French Protestant reformer; generally regarded as second in importance only to Martin Luther as a key figure in the Protestant Reformation
Calvin’s Institutes of the Christian Religion, regarded by historian Will Durant as among the world’s ten most influential works, gave birth to a distinctive “Reformed” theology, sometimes named after Calvin himself.
Calvin has also been called “the organizer of Protestantism” because in his pastoral work of organizing evangelical churches in Strassburg and Geneva, he developed an adaptable model of church government. The cultural impact of that “presbyterian” model has extended beyond church polity to influence modern democratic political theory. In the sixteenth century new social institutions emerged to replace the deteriorating ones that had once held medieval civilization together; many of the new institutions were influenced by Calvin’s model.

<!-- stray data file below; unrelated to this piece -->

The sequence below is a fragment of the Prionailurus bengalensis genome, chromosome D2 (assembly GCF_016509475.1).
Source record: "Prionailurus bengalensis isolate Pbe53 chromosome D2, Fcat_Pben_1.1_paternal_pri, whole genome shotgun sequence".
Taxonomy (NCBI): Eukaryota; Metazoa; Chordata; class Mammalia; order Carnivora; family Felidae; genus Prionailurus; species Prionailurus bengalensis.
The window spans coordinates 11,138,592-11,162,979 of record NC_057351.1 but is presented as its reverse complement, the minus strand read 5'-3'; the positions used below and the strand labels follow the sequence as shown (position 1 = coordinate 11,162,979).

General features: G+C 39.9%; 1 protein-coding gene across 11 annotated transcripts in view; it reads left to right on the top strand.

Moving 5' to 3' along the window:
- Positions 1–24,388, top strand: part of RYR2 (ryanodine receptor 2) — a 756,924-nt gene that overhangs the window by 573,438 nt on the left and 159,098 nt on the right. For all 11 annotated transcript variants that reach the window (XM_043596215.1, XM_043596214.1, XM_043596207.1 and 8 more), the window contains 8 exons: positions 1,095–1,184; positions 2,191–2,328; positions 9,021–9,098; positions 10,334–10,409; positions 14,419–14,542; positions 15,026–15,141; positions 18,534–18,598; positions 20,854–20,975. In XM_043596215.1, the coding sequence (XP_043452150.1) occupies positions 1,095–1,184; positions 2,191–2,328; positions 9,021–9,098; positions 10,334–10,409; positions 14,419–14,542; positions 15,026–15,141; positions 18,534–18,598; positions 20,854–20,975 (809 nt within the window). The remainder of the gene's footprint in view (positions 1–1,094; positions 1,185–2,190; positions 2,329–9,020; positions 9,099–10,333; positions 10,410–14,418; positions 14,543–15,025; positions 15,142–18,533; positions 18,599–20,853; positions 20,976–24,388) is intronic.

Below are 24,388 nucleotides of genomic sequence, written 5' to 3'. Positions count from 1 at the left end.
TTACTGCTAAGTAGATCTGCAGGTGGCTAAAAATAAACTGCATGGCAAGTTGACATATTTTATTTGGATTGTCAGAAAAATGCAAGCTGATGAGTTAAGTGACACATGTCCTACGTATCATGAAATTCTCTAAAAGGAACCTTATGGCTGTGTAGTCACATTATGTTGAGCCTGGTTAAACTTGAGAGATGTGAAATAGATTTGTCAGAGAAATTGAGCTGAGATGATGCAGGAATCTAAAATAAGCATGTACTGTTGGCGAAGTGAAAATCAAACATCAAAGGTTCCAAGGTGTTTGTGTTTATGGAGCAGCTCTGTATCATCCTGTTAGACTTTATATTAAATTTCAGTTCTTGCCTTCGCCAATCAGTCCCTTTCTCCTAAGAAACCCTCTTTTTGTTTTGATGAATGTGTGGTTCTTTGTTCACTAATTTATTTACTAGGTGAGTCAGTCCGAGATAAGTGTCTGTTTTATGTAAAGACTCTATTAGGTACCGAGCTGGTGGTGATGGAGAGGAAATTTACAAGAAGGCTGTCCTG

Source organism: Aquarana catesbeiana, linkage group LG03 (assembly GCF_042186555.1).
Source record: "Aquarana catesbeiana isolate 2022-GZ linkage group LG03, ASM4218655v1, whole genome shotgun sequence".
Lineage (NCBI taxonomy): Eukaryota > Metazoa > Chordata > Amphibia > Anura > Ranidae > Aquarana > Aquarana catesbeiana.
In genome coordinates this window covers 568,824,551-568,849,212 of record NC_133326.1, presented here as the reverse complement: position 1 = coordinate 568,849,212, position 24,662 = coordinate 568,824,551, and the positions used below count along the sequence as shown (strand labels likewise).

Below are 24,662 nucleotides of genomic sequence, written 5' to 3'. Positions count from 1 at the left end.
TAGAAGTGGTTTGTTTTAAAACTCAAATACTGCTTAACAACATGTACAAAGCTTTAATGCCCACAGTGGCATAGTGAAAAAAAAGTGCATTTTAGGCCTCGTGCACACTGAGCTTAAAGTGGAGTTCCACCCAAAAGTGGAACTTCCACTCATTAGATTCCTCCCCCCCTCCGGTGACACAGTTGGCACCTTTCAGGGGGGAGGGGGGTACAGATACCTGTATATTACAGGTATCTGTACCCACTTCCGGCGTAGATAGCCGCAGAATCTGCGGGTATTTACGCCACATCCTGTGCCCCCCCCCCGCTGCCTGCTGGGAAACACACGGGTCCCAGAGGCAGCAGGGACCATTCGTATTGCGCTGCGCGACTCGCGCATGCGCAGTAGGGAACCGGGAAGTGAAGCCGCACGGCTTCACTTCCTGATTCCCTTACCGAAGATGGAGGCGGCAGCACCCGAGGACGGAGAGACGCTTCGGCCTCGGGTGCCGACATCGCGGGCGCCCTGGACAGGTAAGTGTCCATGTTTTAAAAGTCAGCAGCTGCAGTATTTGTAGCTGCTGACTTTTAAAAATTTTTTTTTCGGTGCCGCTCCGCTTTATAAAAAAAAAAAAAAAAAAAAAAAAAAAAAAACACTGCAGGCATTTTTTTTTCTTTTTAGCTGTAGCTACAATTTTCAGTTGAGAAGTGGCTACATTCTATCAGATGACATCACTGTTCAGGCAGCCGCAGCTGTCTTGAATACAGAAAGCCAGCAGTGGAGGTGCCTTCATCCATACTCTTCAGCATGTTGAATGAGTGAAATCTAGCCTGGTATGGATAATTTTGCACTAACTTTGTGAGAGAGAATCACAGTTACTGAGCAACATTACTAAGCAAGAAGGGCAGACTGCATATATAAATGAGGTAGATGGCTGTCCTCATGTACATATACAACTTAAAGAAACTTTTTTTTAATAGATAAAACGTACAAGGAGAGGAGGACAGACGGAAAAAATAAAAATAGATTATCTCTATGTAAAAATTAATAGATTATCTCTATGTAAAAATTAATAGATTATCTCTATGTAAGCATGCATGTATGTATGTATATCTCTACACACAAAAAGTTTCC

J. D. Douglas, Philip Wesley Comfort and Donald Mitchell, Who’s Who in Christian History, Illustrated Lining Papers. (Wheaton, Ill.: Tyndale House, 1997, c1992).